The annual total precipitation, ground water levels, and monthly surface water area within the sabkhas show a noticeable increase in the recent years 2016–2020 (wet period) including the Sentinel-1 period (March 2017–June 2019) compared to the earlier years 2006–2015 (dry period) encompassing the ALOS Palsar-1 period (December 2007–December 2010) (Figure 5). Specifically, we observe the following: (1) the average annual precipitation during the wet period (235 mm/yr) was 1.5 times the precipitation in the earlier dry period (157 mm/yr) (Figure 5a); (2) there is a temporal correlation between the intensity of precipitation events and the areal extent of the surface water within the sabkhas, particularly during the wet period (2016–2020; Figure 5a,b); during most of the dry period (with the exception of 2006), the surface water within the Dukhan sabkha occupied an area of less than 0.01 km2, and much larger areas (0.95, 1.12, 1.16, and 0.42 km2) during the rainy seasons of 2016, 2017, 2018 and 2020, respectively; (3) a pronounced increase in transient groundwater levels (1–5 m) is observed in monitoring wells proximal (5–50 km) to the investigated sabkhas since the beginning of the wet period (2016) (Figure 5d), and in some wells periodic increases in the ground water levels are observed during rainy seasons (Figure 5c).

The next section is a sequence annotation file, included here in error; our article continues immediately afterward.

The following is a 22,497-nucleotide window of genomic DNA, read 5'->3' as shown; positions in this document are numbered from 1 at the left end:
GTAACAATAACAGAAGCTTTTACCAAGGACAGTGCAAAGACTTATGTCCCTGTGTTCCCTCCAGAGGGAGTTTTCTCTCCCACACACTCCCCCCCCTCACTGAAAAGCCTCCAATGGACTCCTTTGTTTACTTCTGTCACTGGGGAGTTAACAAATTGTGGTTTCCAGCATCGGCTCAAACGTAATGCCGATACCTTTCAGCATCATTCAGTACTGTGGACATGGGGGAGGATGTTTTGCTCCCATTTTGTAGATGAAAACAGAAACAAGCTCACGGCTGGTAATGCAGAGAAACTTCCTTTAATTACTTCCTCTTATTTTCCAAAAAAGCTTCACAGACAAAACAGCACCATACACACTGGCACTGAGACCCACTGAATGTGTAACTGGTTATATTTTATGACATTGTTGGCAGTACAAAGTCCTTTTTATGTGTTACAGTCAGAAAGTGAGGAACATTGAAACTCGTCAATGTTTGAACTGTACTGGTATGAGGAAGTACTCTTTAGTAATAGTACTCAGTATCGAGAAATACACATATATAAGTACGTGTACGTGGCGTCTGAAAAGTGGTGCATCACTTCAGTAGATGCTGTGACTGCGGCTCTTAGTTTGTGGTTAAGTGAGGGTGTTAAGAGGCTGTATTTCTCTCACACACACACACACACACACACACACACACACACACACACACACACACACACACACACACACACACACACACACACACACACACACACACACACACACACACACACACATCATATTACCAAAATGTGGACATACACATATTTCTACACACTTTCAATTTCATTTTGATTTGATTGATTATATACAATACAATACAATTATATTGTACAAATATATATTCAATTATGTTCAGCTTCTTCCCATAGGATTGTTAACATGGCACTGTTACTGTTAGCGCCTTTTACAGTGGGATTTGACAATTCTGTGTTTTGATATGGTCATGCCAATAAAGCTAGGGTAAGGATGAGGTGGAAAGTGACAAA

The above-mentioned observations are consistent with the following hypothesis: the increased precipitation during wet periods leads to a rise in groundwater levels to surface or near-surface levels, an increase in areas occupied by surface water within sabkhas, which in turn increases the rate of deposition of surficial evaporitic sediments. This hypothesis, if true, can explain the higher rates of uplift during the Sentinel-1 period compared to the ALOS Palsar-1 period (Figure 4 and Figure 5). A similar uplift rate up to 15 mm/year was reported from salt flats of Atacama Desert in Chile using ENVISAT data and was attributed to accretion of evaporites within the capillary zone [49].

4.2. Subsidence in Umm Al-Afai Landfill

Starting in 1982 and up to 2013, the Umm Al-Afai landfill (area: 3 km2) was the main landfill in Qatar [34], during which time it received some 80% of the total municipal solid waste of Qatar [50]. Inspection of temporal optical satellite imagery reveals that landfill operations progressed during the ALOS Palsar-1 period (January 2007–March 2011), but were limited during the Sentinel-1 period (March 2017–December 2019). Subsidence of up to 14 mm/yr was observed over the landfill during the ALOS Palsar-1 period and up to 13 mm/yr during the Sentinel-1 period (Figure 6).